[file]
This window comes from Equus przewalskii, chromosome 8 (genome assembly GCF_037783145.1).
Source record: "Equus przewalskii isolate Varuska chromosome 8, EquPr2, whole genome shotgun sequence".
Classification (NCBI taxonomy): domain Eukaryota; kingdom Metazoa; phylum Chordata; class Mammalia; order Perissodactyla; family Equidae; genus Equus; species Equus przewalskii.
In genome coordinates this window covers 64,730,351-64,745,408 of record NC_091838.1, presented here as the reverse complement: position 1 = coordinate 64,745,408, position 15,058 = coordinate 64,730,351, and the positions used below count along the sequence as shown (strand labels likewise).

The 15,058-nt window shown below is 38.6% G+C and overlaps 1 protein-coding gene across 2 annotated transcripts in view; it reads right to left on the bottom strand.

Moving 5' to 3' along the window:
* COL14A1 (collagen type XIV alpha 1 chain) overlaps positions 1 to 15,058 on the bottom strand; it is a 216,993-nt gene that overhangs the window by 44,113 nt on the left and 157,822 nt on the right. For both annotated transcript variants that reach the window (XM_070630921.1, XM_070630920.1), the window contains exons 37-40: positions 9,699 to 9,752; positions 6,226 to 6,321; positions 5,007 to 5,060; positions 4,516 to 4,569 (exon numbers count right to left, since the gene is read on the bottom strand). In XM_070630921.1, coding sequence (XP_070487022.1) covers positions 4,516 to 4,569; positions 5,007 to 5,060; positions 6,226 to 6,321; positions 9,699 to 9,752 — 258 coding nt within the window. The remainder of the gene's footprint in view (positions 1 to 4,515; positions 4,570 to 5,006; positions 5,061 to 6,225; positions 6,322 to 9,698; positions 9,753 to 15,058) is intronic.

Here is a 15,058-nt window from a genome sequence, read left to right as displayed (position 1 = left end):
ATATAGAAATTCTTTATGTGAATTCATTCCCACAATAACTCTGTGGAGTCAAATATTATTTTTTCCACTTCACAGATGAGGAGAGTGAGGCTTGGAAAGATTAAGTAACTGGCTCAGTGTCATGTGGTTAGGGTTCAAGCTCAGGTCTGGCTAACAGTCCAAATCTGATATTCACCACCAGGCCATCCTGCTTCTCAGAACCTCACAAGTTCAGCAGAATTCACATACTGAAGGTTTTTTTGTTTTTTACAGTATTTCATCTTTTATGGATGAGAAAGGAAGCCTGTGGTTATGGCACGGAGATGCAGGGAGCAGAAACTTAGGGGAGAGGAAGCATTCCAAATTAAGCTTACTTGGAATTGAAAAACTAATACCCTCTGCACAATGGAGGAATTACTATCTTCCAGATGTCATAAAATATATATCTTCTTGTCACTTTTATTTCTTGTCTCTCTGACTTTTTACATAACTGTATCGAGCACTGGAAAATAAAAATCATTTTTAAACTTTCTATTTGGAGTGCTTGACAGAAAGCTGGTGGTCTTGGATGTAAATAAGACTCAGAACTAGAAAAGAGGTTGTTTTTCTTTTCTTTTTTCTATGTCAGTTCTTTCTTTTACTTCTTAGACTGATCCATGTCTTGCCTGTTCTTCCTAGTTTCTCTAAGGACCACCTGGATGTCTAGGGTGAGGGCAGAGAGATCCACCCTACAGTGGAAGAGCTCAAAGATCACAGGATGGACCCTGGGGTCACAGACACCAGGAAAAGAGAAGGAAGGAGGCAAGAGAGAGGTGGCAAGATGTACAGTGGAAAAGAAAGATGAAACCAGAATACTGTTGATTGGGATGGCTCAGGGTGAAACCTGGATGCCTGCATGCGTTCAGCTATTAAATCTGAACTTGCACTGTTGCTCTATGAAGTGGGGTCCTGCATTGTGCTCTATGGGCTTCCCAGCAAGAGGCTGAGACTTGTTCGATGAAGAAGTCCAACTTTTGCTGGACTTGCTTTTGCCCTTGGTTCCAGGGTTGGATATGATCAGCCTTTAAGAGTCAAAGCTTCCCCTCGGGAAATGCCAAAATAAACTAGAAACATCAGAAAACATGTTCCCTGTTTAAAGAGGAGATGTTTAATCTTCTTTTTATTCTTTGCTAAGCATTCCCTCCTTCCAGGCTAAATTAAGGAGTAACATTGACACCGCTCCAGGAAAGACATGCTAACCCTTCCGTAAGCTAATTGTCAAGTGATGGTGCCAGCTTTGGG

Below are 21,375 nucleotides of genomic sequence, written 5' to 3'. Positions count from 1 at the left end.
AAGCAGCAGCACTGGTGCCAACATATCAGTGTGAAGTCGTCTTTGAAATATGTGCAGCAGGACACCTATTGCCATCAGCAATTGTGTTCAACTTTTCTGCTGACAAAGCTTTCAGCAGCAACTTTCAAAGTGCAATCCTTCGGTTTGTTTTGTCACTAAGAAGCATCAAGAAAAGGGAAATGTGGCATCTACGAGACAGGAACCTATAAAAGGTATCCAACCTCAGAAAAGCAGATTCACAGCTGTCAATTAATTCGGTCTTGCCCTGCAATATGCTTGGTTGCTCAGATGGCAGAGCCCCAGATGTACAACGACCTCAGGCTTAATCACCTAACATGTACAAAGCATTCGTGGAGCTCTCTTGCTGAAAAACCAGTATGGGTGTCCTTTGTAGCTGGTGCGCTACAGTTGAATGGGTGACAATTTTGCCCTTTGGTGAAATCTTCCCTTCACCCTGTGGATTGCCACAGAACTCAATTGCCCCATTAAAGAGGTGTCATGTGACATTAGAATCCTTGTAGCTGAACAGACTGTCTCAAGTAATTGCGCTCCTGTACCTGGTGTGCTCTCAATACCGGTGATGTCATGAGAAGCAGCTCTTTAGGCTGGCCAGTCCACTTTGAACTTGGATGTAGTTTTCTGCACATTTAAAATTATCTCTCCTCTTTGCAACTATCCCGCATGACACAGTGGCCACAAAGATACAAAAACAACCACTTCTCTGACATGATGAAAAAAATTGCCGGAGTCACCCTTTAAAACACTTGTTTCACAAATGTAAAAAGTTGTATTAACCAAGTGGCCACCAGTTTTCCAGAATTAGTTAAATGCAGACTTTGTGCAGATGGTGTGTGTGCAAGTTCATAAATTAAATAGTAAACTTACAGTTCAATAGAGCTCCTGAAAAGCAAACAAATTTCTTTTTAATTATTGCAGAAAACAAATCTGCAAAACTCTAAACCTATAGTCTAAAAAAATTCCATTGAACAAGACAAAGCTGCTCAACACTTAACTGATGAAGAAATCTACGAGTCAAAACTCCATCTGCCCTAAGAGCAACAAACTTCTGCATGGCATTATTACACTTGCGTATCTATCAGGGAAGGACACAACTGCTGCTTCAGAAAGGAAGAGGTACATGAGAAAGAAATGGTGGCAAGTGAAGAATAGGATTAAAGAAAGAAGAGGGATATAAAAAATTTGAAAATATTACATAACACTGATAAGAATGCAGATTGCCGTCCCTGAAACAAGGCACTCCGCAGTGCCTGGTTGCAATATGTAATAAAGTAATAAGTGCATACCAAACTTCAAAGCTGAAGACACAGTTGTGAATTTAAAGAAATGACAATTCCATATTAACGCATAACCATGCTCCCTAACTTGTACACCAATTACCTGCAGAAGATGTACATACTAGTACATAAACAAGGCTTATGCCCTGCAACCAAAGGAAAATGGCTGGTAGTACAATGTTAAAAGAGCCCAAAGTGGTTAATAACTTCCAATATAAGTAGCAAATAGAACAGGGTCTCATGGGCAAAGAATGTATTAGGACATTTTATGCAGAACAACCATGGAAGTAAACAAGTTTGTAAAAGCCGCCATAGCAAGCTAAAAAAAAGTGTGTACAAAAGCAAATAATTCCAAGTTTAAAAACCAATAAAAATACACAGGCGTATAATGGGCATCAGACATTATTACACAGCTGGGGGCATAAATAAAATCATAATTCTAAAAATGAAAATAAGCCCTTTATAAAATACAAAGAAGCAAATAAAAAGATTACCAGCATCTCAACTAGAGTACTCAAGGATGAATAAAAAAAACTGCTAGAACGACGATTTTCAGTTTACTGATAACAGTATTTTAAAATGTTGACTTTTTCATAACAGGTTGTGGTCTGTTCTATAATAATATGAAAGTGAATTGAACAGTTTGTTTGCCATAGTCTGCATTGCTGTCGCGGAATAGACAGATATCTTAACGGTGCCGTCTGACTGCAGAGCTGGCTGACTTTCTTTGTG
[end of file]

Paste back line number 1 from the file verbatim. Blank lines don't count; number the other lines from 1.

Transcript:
This window comes from Equus przewalskii, chromosome 8 (genome assembly GCF_037783145.1).